@PaulFarry Very true - I guessed at a keyboard-style one from the OPs "a textbox that I use in the program that when the focus is placed on it will take the data" - if it's a sifferent style of MSR, the answer is completely different –  Basic Feb 15 '12 at 8:53
    
this is a usb magtek swipe reader, so it is acting like a keyboard - I have found that the textBox.keyDown method is not working with this, but I have chosen to look for a character at the end of the string, and also to make sure that the string is of a certain length. I'm using a stored procedure to do this that Visual Basic .net is calling and therefore getting around the limitations of VB. Thanks for all the suggestions! It really got my brain focused on the right answer. –  MeisterPlans Feb 15 '12 at 14:45
    
@MeisterPlans This won't be a limitation of VB.Net - If anything, it's an issue with the scanner. If needs be, you can use VB.Net to access the lower-level keyboard API (See the answer to my Q here: stackoverflow.com/questions/3441963/…). Note that calling a stored proc in a database is a HUGE overhead compared to doing something in VB - especially if you're doing it every time a key is pressed... There is almost certainly a better way to do it than DB Stored Procs! If you'd like more help, either edit your Q or start another. –  Basic Feb 15 '12 at 17:24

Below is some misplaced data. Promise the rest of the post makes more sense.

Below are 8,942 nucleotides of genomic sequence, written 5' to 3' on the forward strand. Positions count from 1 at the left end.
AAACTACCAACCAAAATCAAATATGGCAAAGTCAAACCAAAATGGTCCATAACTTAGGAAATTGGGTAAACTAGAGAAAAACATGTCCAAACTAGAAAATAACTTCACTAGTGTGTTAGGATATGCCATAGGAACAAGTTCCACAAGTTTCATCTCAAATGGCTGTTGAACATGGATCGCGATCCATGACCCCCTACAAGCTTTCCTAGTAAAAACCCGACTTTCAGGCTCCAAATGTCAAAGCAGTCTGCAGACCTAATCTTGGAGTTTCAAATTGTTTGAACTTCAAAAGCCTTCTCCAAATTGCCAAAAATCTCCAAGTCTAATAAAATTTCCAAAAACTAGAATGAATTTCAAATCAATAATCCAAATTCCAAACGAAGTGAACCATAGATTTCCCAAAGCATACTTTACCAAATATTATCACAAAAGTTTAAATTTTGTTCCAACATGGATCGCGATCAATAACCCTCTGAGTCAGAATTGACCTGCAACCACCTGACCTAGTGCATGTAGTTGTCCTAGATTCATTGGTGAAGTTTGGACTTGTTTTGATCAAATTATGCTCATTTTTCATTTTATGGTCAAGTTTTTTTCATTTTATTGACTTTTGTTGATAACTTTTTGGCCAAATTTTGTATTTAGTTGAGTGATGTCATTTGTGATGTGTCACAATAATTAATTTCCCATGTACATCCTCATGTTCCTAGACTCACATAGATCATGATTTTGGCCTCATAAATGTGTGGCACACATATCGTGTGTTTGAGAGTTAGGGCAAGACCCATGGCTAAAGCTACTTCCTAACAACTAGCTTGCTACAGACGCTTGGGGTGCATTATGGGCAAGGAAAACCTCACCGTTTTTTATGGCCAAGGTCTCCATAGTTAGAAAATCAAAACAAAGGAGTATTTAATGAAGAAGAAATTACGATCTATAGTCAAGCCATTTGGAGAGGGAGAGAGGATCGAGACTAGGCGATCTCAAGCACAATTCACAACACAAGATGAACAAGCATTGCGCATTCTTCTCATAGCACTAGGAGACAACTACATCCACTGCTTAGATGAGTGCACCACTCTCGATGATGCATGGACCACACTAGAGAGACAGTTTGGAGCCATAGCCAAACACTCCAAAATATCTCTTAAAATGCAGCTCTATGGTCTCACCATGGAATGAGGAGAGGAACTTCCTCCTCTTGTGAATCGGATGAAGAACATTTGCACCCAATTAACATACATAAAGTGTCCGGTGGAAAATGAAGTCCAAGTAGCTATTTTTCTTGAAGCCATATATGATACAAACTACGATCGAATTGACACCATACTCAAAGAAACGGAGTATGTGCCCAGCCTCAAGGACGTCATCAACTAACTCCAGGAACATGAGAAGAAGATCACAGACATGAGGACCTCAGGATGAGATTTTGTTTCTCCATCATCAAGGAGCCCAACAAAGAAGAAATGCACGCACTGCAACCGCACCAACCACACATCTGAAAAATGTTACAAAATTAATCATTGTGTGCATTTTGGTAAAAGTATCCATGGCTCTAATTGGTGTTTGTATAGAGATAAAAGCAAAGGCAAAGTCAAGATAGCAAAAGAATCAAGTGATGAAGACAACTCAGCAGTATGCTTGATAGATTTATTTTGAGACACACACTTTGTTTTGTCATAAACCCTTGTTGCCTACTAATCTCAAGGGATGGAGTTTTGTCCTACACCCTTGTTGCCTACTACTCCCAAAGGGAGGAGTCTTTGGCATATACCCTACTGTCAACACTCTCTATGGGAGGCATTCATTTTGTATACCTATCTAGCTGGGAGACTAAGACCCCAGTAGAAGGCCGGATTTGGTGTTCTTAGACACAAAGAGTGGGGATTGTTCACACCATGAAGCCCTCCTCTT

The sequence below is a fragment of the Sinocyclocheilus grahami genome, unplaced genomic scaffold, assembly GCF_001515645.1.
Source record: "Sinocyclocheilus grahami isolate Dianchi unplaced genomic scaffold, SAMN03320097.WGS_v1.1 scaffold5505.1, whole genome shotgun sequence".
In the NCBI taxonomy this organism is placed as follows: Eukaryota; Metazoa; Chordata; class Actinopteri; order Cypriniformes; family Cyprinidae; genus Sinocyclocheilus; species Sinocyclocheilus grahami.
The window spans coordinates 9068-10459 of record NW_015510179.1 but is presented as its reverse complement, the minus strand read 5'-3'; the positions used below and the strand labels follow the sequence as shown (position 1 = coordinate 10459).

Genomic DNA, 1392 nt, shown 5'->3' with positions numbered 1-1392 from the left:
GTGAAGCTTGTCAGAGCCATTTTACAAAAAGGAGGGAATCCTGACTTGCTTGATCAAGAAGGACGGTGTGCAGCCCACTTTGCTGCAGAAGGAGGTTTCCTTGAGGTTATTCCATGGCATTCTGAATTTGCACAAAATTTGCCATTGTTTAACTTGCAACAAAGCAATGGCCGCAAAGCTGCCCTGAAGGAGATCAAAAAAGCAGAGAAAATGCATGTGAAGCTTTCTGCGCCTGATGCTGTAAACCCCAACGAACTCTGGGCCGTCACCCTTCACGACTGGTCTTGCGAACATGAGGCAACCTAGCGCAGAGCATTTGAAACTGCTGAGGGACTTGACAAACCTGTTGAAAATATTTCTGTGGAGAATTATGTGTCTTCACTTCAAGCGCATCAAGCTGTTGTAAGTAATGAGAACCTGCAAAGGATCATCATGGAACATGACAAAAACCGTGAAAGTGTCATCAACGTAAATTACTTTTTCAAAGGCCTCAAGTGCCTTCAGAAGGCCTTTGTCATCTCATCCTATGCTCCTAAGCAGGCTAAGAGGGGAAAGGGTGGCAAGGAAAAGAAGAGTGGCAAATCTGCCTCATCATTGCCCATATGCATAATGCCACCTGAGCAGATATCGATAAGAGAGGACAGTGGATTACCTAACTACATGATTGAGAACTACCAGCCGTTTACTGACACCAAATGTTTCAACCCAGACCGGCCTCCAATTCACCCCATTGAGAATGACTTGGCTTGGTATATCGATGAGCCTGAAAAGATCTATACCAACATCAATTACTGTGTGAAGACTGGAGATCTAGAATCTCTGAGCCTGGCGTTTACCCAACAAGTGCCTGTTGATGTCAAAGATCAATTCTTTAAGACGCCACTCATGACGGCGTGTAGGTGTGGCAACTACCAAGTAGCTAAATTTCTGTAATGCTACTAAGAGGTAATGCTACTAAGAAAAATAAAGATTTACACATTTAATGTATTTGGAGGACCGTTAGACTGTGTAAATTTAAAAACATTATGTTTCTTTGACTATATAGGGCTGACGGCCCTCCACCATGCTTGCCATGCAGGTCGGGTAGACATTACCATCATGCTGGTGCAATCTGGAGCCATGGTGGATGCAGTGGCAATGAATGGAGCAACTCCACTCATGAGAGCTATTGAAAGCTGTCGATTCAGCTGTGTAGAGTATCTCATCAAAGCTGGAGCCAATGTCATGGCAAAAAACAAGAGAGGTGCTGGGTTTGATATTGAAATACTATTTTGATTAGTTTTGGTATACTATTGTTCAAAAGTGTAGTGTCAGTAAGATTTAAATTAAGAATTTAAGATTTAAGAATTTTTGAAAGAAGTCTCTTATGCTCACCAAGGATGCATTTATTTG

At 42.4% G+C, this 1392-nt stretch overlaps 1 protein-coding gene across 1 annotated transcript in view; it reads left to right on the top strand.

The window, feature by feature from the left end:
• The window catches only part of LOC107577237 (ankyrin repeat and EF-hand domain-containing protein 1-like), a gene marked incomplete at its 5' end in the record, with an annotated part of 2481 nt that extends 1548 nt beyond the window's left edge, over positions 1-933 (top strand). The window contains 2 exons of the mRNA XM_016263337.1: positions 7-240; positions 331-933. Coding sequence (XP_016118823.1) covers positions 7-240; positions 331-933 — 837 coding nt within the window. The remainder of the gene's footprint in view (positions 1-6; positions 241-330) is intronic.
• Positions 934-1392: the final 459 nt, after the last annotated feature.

Further on the answer above, my experience is that most scanners pretty much simulate someone typing on the keyboard and hitting the enter key.

If you make your form work as though someone was typing and hitting enter, the scanner should work correctly.

A good option for this is to create a button (like an OK button) and set it as the Forms AcceptButton (in your form properties, set AcceptButton to your OK button)

Put the code inside your OK button and it'll then be intuitive when the scanner doesn't work and people have to hand type the code in and hit OK.

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I can't use the OK button option because my customer does not want their customers to interface with the program other than swiping their card. It would be much easier if I could have an OK button, because I wouldn't have this issue. –  MeisterPlans Feb 15 '12 at 14:46
    
@MeisterPlans The suggestion here isn't to have a button that the user clicks, but rather to have a button (can be hidden) which the form associates with the user pressing enter. Then, when the reader presses "Enter" at the end of reading a barcode (assuming it does), it would effectively press this button. I'd personally prefer to do it in code and avoid a useless button but it's still a valid solution assuming the reader adds a carriage return. –  Basic Feb 15 '12 at 17:26
    
@Basic, ok, thanks. Enter gets pressed somehow before the swipe ends, so I don't think that will work, but as stated above, I have resolved my temporary issue and will probably just delete this question as I kind of steered around an actual solution using Visual Basic. –  MeisterPlans Feb 24 '12 at 1:27
    
@MeisterPlans Delete if you feel you must but these answers may save someone else some time. Even better would be to post the proper solution as an answer, then accept it. Either way, good luck –  Basic Feb 24 '12 at 9:38
    
@Basic - Yes, you are probably right. I will leave it. Thanks again. –  MeisterPlans Feb 25 '12 at 19:04